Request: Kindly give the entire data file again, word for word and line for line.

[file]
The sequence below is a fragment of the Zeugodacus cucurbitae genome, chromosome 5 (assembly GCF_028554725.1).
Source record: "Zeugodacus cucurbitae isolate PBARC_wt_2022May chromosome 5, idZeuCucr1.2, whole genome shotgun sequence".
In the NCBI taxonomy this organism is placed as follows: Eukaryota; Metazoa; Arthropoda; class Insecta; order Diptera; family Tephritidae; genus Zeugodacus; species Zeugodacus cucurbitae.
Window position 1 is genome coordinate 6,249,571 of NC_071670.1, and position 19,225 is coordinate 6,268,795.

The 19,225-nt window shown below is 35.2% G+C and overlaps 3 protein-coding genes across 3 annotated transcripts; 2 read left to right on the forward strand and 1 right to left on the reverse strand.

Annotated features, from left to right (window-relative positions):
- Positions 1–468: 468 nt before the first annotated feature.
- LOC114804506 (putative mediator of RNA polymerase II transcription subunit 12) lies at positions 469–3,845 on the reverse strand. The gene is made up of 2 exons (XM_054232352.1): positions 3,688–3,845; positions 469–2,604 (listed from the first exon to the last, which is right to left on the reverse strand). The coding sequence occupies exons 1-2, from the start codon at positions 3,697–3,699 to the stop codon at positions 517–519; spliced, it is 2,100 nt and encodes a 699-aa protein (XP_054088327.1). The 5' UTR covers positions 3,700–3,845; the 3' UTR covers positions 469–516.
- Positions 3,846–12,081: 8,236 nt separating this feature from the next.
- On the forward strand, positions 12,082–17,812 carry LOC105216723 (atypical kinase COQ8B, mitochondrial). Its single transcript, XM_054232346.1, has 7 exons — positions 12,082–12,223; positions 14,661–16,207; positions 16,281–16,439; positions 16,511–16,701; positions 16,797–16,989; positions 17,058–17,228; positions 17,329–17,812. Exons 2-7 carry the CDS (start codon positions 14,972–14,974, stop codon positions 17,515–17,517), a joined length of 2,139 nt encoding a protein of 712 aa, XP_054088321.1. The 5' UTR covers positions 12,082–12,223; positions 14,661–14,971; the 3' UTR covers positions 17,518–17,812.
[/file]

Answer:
The sequence below is a fragment of the Zeugodacus cucurbitae genome, chromosome 5 (assembly GCF_028554725.1).
Source record: "Zeugodacus cucurbitae isolate PBARC_wt_2022May chromosome 5, idZeuCucr1.2, whole genome shotgun sequence".
In the NCBI taxonomy this organism is placed as follows: Eukaryota; Metazoa; Arthropoda; class Insecta; order Diptera; family Tephritidae; genus Zeugodacus; species Zeugodacus cucurbitae.
Window position 1 is genome coordinate 6,249,571 of NC_071670.1, and position 19,225 is coordinate 6,268,795.

The 19,225-nt window shown below is 35.2% G+C and overlaps 3 protein-coding genes across 3 annotated transcripts; 2 read left to right on the forward strand and 1 right to left on the reverse strand.

Annotated features, from left to right (window-relative positions):
- Positions 1–468: 468 nt before the first annotated feature.
- LOC114804506 (putative mediator of RNA polymerase II transcription subunit 12) lies at positions 469–3,845 on the reverse strand. The gene is made up of 2 exons (XM_054232352.1): positions 3,688–3,845; positions 469–2,604 (listed from the first exon to the last, which is right to left on the reverse strand). The coding sequence occupies exons 1-2, from the start codon at positions 3,697–3,699 to the stop codon at positions 517–519; spliced, it is 2,100 nt and encodes a 699-aa protein (XP_054088327.1). The 5' UTR covers positions 3,700–3,845; the 3' UTR covers positions 469–516.
- Positions 3,846–12,081: 8,236 nt separating this feature from the next.
- On the forward strand, positions 12,082–17,812 carry LOC105216723 (atypical kinase COQ8B, mitochondrial). Its single transcript, XM_054232346.1, has 7 exons — positions 12,082–12,223; positions 14,661–16,207; positions 16,281–16,439; positions 16,511–16,701; positions 16,797–16,989; positions 17,058–17,228; positions 17,329–17,812. Exons 2-7 carry the CDS (start codon positions 14,972–14,974, stop codon positions 17,515–17,517), a joined length of 2,139 nt encoding a protein of 712 aa, XP_054088321.1. The 5' UTR covers positions 12,082–12,223; positions 14,661–14,971; the 3' UTR covers positions 17,518–17,812.